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I can access the internet via powerline from separate metered supply!

Discussion in 'Electrics UK' started by StephenStephen, 4 Jun 2019.

  1. StephenStephen

    StephenStephen

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    slightly bizarre discovery:

    We have a flat connected to our home with it’s own separate electricity consumer unit, supplied, metered and billed separately.
    I have the router plugged into a powerline (TP-Link) in a power socket in the house.

    I have the computer plugged into the powerline in a power socket in the flat
    I’m getting 24mbps download and 9mbps upload speed in the garden at the end of an extension cable

    Should I be concerned that the signal is crossing from 1 supply to the other? How can it be doing this?

    Any thoughts welcome
     
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  3. JohnW2

    JohnW2

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    Not technically speaking. If the two electrical installations are on the same phase then, although there are no guarantees that it will work, it's perfectly possible that the signal will 'cross' in the manner you describe. It might even 'cross' to other houses further down the street.

    There's a lot to be said against (be 'concerned' about) Powerline-like technology, and maybe this is one of them. Whether you should be 'concerned' about this is is for you to decide.

    Kind Regards, John
     
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  4. StephenStephen

    StephenStephen

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    Thanks John - I was more concerned from an electrical safety aspect than data security, so you've set my mind to rest. Do you know if (generally speaking) if it works today then there's a good chance it'll work in a few days time?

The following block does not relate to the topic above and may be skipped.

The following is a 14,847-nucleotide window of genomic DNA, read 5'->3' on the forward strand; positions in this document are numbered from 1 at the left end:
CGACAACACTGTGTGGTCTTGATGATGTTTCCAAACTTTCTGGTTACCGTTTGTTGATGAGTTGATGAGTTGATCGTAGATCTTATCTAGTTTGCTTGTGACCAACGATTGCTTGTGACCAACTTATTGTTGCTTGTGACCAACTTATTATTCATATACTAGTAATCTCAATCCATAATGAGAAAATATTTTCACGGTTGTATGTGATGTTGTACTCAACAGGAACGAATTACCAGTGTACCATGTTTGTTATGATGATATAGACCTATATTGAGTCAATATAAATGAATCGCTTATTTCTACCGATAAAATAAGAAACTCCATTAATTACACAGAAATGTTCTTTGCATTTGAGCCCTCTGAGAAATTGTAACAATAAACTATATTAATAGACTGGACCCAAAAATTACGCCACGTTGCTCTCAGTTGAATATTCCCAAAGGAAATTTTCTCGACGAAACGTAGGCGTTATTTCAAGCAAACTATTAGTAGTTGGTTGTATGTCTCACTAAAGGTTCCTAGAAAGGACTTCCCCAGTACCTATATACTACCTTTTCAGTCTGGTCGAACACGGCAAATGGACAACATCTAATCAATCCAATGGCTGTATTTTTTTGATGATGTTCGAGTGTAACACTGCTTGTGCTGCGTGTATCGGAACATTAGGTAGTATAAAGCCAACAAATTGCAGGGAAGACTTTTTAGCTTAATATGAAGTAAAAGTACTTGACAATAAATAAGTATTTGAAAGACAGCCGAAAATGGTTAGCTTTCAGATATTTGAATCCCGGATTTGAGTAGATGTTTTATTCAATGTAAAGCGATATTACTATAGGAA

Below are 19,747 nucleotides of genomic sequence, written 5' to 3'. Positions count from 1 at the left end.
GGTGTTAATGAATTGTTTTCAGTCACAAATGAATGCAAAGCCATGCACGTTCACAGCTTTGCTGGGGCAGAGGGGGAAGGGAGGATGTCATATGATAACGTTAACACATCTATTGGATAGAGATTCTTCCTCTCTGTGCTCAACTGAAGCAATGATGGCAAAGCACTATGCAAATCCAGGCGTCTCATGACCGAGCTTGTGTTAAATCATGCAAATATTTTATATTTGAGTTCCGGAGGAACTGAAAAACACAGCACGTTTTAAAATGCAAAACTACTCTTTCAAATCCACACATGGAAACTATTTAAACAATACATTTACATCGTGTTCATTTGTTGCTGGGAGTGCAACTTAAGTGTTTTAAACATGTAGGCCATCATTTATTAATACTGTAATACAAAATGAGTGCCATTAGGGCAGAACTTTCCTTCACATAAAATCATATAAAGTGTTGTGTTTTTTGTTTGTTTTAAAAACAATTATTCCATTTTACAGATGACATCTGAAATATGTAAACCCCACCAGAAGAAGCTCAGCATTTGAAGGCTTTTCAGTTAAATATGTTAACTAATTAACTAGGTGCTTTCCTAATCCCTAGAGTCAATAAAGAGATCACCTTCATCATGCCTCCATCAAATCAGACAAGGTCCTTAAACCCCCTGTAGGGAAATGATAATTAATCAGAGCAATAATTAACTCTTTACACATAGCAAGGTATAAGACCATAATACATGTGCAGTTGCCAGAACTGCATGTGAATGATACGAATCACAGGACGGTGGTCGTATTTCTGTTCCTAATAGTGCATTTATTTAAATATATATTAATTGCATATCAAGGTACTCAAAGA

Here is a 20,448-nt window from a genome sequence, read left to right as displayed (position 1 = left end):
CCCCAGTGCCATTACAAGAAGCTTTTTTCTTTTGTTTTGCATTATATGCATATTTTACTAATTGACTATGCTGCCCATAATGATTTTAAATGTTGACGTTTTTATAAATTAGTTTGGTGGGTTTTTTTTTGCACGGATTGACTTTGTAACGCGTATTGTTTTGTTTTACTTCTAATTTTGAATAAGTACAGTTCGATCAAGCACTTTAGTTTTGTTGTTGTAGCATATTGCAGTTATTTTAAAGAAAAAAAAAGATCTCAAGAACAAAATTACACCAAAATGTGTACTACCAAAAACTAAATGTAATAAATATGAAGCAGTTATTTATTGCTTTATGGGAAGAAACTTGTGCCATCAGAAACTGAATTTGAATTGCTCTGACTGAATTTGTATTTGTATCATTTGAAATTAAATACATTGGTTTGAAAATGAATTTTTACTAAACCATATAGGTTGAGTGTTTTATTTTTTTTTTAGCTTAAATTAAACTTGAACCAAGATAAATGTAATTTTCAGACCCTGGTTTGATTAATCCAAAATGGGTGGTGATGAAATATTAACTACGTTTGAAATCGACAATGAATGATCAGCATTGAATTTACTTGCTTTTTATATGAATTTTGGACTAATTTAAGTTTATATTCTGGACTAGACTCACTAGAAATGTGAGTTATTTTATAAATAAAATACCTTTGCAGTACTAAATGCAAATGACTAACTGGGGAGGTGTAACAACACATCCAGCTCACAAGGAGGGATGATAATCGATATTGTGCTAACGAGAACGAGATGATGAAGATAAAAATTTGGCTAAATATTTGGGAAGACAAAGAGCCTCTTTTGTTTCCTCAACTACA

5. jonbey

    jonbey

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    Never knew that was possible. It'd worry me to think that other people could use your internet just by buying an adaptor and trying a few settings... who knows what they'd do on it!
     
  6. ban-all-sheds

    ban-all-sheds

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    Do you have any social responsibility concerns?
     
  7. bernardgreen

    bernardgreen

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    The high frequency that carries the data can be radiated from the cables in one house and be picked up by the cables in another house. The cable effectively act as aerials. The signals go via the air.

    One of the problems with wireless communications.
     
  8. jonbey

    jonbey

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    Only if you don't have your wireless password protected. But if you use a powerline, maybe in a block of flats, then there is a chance anybody can access it without a password?
     
  9. JohnW2

    JohnW2

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    Fair enough. There's certainly not an electrical safety issue related to what you have observed.